Fundraising health check – cut your reliance on grants
One of the aims of IoF Cymru’s Fundraising Health Check and Executive Coaching Project is to help charities reduce their reliance on grant funding. To be eligible to participate in the Fundraising Health Check aspect of the project, charities need to have less than £50,000 in voluntary income (excluding grants).
We have purposefully excluded grant income in the voluntary income definition for the project. Being heavily grant reliant or reliant on one income stream is not a sustainable position for an organisation to be in.
There are several obvious reasons why organisations like the Institute of Fundraising and other charity support bodies encourage charities to develop a variety income streams:
• Increased sustainability
• Increased unrestricted income and ability to cover core costs
• Increased sense of security for staff and service users
However, in my travels talking to small and medium charities around Wales, I'm learning about the less obvious implications of grant funding, which are also motivating charities to reinvigorate their fundraising activity.
Often, before an organisation receives a large grant, projects or services are run based on the generosity of the local community. This can be through giving their time or resources or paying for the services. Something as simple as paying 50p for a cup of tea helps the organisation’s sustainability by covering the costs of that provision.
Bringing funding in to very community centred projects/services like this can be problematic in two ways:
Reliance and dependence
Once funding is in place to cover these costs and pay for staff, communities can sometimes become complacent. In some cases, community willingness to invest in a project can be replaced by complacency and dependence on the free service. There is a risk that people can become resentful of being asked to pay when they know a project or service is being funded. They might not understand the need for the organisation to make these charges in order to develop its sustainability in preparation for the end of funding.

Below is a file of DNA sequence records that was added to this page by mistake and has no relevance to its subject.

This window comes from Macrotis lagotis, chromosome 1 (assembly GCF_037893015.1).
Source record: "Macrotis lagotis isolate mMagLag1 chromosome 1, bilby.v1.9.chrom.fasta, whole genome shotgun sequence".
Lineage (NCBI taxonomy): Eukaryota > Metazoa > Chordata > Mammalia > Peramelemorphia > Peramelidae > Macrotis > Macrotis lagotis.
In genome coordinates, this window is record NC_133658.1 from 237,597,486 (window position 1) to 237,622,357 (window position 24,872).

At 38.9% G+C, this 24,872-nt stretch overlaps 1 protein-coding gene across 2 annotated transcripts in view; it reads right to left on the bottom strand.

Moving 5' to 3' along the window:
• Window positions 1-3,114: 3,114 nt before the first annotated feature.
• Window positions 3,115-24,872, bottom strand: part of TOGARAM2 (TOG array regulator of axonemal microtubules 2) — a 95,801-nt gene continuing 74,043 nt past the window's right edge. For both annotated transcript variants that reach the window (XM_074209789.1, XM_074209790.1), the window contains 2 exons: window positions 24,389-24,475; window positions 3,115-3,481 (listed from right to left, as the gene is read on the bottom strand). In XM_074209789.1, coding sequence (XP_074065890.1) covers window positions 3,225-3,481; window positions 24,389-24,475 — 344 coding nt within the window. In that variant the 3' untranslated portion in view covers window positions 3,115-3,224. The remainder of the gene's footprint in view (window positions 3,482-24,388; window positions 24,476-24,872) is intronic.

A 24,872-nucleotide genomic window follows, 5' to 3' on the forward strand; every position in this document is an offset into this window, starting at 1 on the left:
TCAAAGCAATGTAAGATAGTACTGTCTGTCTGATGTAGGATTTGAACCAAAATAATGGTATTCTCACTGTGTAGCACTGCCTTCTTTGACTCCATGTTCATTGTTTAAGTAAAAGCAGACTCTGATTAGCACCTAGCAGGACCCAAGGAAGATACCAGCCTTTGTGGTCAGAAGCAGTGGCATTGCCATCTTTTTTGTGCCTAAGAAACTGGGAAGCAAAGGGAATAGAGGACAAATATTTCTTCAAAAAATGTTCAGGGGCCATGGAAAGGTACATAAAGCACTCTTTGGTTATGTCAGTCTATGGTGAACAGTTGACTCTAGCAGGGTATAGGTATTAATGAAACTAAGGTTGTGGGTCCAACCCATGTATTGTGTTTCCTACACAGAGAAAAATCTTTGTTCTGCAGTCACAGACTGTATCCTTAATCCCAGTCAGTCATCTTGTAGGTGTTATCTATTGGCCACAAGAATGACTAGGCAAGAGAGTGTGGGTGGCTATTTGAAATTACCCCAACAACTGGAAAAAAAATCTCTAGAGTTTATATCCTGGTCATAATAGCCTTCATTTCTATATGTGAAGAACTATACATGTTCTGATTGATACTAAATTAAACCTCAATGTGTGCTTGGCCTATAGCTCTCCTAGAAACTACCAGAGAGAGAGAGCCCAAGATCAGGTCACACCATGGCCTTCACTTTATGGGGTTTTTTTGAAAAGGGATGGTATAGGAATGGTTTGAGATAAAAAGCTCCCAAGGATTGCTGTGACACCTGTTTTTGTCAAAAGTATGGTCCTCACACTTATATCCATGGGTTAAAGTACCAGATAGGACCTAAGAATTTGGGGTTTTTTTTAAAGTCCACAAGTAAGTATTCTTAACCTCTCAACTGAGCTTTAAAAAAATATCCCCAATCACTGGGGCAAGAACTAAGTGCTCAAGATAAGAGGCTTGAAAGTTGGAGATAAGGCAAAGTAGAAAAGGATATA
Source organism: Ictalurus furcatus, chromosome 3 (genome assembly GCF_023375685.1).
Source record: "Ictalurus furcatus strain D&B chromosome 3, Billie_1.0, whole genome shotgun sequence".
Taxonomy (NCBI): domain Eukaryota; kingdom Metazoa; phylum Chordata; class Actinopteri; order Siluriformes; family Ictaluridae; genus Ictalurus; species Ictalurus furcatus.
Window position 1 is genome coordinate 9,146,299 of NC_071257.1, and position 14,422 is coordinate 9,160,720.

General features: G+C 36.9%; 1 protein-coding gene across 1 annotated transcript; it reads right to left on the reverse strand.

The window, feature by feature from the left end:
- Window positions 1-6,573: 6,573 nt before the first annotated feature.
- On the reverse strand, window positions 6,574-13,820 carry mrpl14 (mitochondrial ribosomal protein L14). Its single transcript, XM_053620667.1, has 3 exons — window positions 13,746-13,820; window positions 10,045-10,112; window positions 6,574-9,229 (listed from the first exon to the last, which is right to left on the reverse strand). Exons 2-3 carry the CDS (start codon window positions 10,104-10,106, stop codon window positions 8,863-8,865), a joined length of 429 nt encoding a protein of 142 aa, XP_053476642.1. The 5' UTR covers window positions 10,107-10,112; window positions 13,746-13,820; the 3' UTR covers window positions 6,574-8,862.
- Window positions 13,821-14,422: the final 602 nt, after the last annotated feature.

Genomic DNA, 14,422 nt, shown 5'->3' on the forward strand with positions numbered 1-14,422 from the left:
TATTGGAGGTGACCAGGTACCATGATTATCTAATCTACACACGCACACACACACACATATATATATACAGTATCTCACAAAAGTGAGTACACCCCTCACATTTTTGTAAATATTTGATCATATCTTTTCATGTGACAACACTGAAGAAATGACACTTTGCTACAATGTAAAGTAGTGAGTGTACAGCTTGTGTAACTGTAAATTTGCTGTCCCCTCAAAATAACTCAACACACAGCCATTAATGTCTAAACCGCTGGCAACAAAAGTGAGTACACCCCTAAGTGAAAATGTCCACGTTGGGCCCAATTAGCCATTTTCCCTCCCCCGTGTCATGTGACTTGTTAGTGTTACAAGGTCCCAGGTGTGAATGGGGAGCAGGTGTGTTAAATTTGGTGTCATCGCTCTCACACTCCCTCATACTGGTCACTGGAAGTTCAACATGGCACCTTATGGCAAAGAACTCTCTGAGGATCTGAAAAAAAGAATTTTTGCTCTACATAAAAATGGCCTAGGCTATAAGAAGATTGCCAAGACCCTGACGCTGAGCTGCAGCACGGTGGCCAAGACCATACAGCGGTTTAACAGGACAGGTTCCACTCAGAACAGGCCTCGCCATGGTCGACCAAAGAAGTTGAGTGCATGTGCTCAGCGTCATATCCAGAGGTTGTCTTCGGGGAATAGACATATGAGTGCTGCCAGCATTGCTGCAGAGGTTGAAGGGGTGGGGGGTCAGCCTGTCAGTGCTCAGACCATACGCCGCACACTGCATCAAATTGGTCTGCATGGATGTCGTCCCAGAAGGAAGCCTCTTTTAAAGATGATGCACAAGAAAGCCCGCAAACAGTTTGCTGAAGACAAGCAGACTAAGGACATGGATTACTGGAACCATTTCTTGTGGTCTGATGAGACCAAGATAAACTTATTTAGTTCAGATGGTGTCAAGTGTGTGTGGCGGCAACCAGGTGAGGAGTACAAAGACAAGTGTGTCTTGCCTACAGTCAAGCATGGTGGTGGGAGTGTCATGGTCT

Sense of community ownership
Once staff are brought in under a funded project, community members can lose their sense of ownership of a community based project if they no longer feel needed or feel replaced by paid staff members. This can result in a loss of volunteers and donations if it's assumed that the staff members can do everything and project funding covers all costs.
Grant funding is and will remain an important part of many charities' income portfolios. In 2015/16, grants given by charitable foundations grew by 12% to £2.9bn, and they can provide much-needed financial resources.
Like any other income source, it’s important for charities to consider the cost benefit analysis of applying for grants; from time and staff resources required to complete the requisite monitoring requirements to the more cultural impacts on your organisation and its community.
Many funders, especially of larger funds, are increasingly looking for community consultation to heavily feature in project planning. This consultation would be a good opportunity to talk through the longer term sustainability of your project/organisation, so that community members and service users understand why they are charged for particular activities, and how this will help to safeguard the project/organisations future.
If any of these issues seem familiar to you, or you would like support in exploring more income sources for your charity, consider joining our fundraising health check project. If approved onto the project, you’ll receive support from a fundraising coach, who will help you to develop a new fundraising strategy.
Your organisations is eligible to apply if it is a registered charity in Wales, has two or more part or full-time members of staff and earns less than £50,000 per year in voluntary income, excluding grants.
For more information and an application pack, contact Alison Pritchard, Project Coordinator, at email@example.com or call 02920 340062.